How is cord blood used today?

Today, cord blood stems cells are used in the treatment of nearly 80 diseases, including a wide range of cancers, genetic diseases, and blood disorders.2 In a cord blood transplant, stem cells are infused in to a patient’s bloodstream where they go to work healing and repairing damaged cells and tissue. When a transplant is successful, a healthy new immune system has been created. 

Who can use cord blood stem cells in treatment?

There is often confusion over who can use cord blood stem cells in treatment — the baby they were collected from or a sibling? The short answer is both, but it very much depends on the condition being treated. And it's ultimately the treating physician's decision.

Most of the diseases on the proven treatment list are inherited genetic diseases. Typically, these treatments require a donor transplant, as from a sibling. In fact, research shows that treatments using cord blood from a family member are about twice as successful as treatments using cord blood from a non-relative.9a, 17 To date, over 400 ViaCord families have used their cord blood 56% were for transplant.1

When you bank your child’s cord blood with ViaCord, your child will have access to stem cells that are a perfect genetic match.  Some cancers like neuroblastoma are autologous treatments. Ongoing regenerative medicine clinical trials are using a child's own stem cells for conditions like autism and cerebral palsy. 104, 109 To date, of the 400+ families that have used their cord blood 44% were for regenerative medicine research.

Used in the treatment of nearly 80 diseases today.

Cord blood stem cells can be used in the treatment nearly 80 diseases today. Click on a category below to see specific diseases. Note: Banking cord blood does not guarantee that treatment will work and only a doctor can determine when it can be used.


  1. Acute lymphoblastic leukemia (ALL)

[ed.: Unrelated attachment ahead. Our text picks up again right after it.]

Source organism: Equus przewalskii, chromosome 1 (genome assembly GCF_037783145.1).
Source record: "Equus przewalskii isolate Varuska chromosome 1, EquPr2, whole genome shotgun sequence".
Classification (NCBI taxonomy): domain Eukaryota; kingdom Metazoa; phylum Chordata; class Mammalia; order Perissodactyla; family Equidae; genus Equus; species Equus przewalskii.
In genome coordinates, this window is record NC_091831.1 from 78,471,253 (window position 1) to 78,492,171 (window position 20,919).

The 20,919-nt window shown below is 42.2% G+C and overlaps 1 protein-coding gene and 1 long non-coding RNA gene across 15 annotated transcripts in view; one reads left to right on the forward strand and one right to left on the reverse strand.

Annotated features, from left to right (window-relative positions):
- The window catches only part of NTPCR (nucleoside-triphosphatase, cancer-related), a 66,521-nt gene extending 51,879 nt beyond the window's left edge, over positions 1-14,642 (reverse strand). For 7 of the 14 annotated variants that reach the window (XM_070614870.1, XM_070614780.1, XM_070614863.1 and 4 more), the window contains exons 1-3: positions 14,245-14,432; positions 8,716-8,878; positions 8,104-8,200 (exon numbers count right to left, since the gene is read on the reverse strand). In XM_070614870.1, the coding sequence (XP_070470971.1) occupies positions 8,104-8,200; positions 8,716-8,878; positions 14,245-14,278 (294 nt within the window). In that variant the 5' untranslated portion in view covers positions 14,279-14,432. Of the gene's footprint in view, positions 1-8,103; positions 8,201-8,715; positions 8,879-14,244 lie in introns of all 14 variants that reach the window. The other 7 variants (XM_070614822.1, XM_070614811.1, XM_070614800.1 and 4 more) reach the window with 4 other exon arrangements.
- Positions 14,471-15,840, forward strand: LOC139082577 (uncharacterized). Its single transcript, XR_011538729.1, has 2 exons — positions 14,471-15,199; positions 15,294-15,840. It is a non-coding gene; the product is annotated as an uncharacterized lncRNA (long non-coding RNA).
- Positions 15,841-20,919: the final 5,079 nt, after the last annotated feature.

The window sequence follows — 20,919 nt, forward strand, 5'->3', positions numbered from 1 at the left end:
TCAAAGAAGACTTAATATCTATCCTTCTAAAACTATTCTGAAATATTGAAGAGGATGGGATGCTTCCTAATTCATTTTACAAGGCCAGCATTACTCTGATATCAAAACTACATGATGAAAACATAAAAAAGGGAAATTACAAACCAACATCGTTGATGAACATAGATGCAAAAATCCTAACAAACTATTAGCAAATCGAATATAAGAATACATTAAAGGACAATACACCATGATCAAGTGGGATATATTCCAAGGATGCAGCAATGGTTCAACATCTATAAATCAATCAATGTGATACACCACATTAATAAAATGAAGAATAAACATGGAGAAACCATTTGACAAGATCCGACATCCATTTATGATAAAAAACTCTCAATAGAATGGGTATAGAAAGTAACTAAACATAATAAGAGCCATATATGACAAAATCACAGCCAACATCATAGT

2. Acute myeloid leukemia (AML)

  3. Burkitt's lymphoma

  4. Non-Hodgkin's lymphoma

  5. Myelodysplastic syndrome (MDS)

  6. Lymphomatoid granulomatosis

  7. Juvenile myelomonocytic leukemia (JMML)

  8. Hodgkin's lymphoma

  9. Chronic myelomonocytic leukemia (CMML)

  10. Chronic myeloid leukemia (CML)


  1. Amegakaryocytic thrombocytopenia

  2. Congenital dyserythropoietic anemia

  3. Congenital sideroblastic anemia

  4. Cyclic neutropenia

  5. Diamond-Blackfan anemia

  6. Dyskeratosis congenita

  7. Evan's syndrome

  8. Fanconi anemia

  9. Glanzmann's disease

  10. Juvenile dermatomyositis

  11. Kostmann's syndrome

  12. Red cell aplasia

  13. Severe aplastic anemia

  14. Shwachman syndrome

  15. Thrombocytopenia with absent radius (TAR syndrome

  16. Autoimmune neutropenia (severe)


  1. E-β+ thalassemia

  2. E-βo thalassemia

  3. HbSC disease

  4. Sickle βo Thalassemia

  5. Sickle-cell anemia (hemoglobin SS)

  6. α-thalassemia major (hydrops fetalis)

  7. β-thalassemia intermedia

  8. β-thalassemia major (Cooley's anemia)


  1. Adrenoleukodystrophy Gaucher's disease (infantile)

  2. Alpha mannosidosis

  3. Gunther disease

  4. Hermansky-Pudlak syndrome

  5. Hunter syndrome

  6. Hurler syndrome

  7. Hurler-Scheie syndrome

  8. Krabbe disease (globoid cell leukodystrophy)

  9. Lesch-Nyhan disease

  10. Maroteaux-Lamy syndrome

  11. Metachromatic leukodystrophy

  12. Mucolipidosis Type II, III

  13. Niemann Pick Syndrome, type A and B

  14. Sandhoff Syndrome

  15. Sanfilippo syndrome

  16. Tay-Sachs Disease


  1. Adenosine deaminase deficiency

  2. Ataxia telangiectasia

  3. Chronic granulomatous disease

  4. DiGeorge syndrome

  5. IKK gamma deficiency

  6. Immune dysregulation polyendocrineopathy

  7. Leukocyte adhesion deficiency

  8. Myelokathexis X-linked immunodeficiency

  9. Omenn's syndrome

  10. Reticular dysplasia

  11. Severe combined immunodeficiency

  12. Thymic dysplasia

  13. Wiskott-Aldrich syndrome

  14. X-linked agammaglobulinemia

  15. X-linked lymphoproliferative disease

  16. X-linked Mucolipidosis, Type II


  1. Hemophagocytic lymphohistiocytosis

  2. Osteopetrosis

  3. Langerhans cell histiocytosis

Regenerative medicine - the therapuetic potential of cord blood continues to grow.

The therapuetic potential of cord blood continues to grow.  Over the last few years cord blood use has expanded into an area known as regenerative medicine. Regenerative medicine is the science of living cells being used to potentially regenerate or facilitate the repair of cells damaged by disease, genetics, injury or simply aging. Research is underway with the hope that cord blood stem cells may prove beneficial in young patients facing life-changing medical conditions once thought untreatable - such as autism and cerebral palsy.